No swearing by God’s name, as though God were standing behind us nodding in agreement with what you have said.

No shaming or putting barriers between those who are deaf or blind and the fullness of life.

No judging with favor, but judging with wisdom and justice.

No hating the neighbor, but help them to be better, or else their fault is also ours. These just keep getting harder and harder, don’t they? I guess this line helps answer the question about whether or not we are our brother’s or our sister’s keeper.

What kind of perfection is this?!

Well, first it is not the perfection that makes no room for those who are disabled or differently abled.

It is not the perfection of us being all done and not needing reminders of how to treat others with love and kindness.

It is not the perfection of the other great American idol, that we have all pulled ourselves up by our own bootstraps and we are self-made people, not needing or relying on others.

And maybe our Reformation forebears would chide me for focusing on the law of the Old Testament. So let us look to the Gospel reading this morning.

Turn the other cheek, go the extra mile, give your shirt as well.

Everyone in those days was right handed. So when someone tries to backhand us (on the right cheek), which is an insult and a degradation, and we turn the other cheek, it forces them to decide whether they want to hit us with a left hand, or slap us with their right, either of which makes them look less than they want to look.

A roman legionary could force a peasant to carry their heavy gear for one mile and no more. So if you carry it the second mile, they are the one in trouble according to their own law.

And in a society that wore two garments and probably no underwear, when someone makes you give them your cloak as collateral on a debt, you have no pillow to sleep on, no blanket to sleep under. So if you give them your shirt as well, you have just demonstrated that how we treat those in debt in fact strips them naked of their dignity. But it gets better, or worse, depending upon who you are in the story. Being naked is not a sin. Looking upon another’s nakedness is.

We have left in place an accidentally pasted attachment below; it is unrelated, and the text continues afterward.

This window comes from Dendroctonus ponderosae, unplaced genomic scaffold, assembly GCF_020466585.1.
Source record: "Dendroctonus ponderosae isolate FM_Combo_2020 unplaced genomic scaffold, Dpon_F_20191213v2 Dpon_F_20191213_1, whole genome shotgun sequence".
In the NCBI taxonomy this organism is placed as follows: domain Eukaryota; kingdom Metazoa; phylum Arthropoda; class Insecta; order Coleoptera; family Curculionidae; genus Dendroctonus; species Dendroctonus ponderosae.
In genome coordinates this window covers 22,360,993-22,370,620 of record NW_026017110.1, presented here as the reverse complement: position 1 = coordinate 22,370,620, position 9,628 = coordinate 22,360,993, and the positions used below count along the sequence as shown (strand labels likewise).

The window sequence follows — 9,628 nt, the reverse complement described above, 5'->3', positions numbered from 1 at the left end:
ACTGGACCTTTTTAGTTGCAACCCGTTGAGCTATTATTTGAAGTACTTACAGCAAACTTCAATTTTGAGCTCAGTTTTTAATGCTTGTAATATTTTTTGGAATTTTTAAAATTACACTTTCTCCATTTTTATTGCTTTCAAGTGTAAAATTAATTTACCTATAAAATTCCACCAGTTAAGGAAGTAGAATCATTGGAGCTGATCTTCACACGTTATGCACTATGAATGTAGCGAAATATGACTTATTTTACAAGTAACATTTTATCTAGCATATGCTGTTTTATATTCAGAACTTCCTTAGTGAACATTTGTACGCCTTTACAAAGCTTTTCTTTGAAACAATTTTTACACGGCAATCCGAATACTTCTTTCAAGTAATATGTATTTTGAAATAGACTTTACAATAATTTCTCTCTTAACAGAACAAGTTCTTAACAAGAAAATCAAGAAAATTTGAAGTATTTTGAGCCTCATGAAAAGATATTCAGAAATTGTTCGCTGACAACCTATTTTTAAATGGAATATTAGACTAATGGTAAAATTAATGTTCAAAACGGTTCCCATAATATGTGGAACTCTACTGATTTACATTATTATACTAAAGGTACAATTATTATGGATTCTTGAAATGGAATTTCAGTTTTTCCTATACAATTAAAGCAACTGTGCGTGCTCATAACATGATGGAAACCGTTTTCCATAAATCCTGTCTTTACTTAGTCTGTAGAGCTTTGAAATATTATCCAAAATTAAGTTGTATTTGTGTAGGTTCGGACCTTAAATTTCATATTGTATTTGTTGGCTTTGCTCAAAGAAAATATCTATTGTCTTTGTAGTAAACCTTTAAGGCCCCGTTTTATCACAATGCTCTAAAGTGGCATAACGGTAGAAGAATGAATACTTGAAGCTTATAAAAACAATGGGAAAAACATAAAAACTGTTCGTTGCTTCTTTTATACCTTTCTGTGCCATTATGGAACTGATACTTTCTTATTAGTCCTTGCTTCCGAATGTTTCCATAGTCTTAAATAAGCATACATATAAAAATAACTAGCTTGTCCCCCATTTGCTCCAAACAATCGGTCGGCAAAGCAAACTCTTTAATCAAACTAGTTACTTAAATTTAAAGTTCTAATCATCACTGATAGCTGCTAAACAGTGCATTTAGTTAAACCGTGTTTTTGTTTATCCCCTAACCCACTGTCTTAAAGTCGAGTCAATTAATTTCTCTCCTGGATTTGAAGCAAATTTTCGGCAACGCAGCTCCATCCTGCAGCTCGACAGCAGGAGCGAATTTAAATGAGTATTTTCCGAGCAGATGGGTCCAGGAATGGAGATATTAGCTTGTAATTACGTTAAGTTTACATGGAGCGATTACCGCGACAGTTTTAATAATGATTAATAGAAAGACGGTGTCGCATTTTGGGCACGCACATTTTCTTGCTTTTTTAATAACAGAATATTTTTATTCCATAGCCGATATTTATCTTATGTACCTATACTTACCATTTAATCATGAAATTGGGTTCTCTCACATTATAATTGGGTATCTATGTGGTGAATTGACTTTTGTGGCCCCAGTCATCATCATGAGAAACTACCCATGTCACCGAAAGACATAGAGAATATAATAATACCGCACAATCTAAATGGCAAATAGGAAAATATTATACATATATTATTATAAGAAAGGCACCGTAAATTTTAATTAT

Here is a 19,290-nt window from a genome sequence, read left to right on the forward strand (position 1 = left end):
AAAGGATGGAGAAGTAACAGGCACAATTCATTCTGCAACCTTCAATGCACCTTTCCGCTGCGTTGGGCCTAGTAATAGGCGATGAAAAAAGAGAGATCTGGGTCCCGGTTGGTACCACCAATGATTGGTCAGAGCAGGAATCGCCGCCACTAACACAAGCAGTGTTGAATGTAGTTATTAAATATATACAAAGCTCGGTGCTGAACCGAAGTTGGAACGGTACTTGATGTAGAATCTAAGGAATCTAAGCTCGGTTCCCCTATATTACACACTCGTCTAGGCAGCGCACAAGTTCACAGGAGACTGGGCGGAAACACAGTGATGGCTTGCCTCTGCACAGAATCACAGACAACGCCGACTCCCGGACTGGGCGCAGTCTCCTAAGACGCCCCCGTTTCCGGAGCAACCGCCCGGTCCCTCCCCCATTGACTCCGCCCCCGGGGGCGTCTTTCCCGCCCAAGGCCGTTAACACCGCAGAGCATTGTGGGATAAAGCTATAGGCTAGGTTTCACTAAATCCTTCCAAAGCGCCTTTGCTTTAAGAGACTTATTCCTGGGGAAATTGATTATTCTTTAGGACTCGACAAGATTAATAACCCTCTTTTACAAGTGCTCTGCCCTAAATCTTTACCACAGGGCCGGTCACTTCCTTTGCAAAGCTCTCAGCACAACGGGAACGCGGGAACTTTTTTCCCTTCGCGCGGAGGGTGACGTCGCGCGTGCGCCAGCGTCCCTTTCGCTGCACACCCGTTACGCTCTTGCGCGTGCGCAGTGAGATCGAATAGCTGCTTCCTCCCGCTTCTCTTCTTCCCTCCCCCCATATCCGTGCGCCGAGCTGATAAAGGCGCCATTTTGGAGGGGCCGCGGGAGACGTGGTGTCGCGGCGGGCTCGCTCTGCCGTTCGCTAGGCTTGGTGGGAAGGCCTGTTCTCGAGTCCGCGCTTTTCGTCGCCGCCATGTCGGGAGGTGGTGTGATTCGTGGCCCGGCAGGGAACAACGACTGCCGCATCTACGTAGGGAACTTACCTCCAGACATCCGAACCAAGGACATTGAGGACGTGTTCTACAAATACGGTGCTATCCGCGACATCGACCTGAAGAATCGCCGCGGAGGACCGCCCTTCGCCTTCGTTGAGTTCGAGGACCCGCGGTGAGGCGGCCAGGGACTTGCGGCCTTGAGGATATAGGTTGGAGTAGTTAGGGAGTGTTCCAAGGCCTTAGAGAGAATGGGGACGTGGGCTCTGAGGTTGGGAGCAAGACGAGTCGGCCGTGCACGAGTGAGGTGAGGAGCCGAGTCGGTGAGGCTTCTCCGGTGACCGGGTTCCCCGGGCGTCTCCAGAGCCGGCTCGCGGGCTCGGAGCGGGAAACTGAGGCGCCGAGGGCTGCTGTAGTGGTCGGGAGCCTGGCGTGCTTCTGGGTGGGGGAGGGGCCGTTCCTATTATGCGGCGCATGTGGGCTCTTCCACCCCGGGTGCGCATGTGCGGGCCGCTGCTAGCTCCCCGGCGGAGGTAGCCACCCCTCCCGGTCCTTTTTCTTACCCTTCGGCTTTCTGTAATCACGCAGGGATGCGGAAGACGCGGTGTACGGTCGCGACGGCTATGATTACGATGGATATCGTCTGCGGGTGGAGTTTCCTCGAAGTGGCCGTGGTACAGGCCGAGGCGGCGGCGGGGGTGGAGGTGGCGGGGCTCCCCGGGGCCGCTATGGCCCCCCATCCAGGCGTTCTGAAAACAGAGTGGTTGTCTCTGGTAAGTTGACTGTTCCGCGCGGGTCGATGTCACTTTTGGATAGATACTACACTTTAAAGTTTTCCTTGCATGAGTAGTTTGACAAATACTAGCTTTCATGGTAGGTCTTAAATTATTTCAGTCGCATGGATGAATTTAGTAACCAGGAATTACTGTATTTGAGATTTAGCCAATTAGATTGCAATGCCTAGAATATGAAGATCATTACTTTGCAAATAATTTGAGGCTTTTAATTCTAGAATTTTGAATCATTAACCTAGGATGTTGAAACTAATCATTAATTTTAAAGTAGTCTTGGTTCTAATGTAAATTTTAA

Each of these is a “Not that!” to the ways that shame, or demean, or lord it over someone, and a “This!” to treating others with compassion and dignity, regardless of their state in life.

Is this not the perfection of God? Always a “No!” to that which demeans and denigrates and denies the humanity of those created in the image of God. And always a “Yes!” to that which builds up, that which feeds, that which shelters, that which loves the foreigner, the stranger, the widow and the orphan, the homeless, the veteran, the ones in hospital, the ones in prison, and you and me and everyone else.

For the girl struggling with body image: you are made in the image of God, and you are perfect at whatever shape and size you are.

For the artist, the musician, the hidden poet who has never put pen to paper, you are made in the image and likeness of the Great Creator, who sang the worlds into being, let those imperfect pictures and notes and verses fly, that beauty and truth could be known.

For each of us struggling to be who and what we think God calls us to be, let God’s perfect love cast out our fear, let God’s perfect care give us respite and rest, and let God’s perfect forgiveness do the heavy lifting, so that we can live.

Thanks be to God. Amen.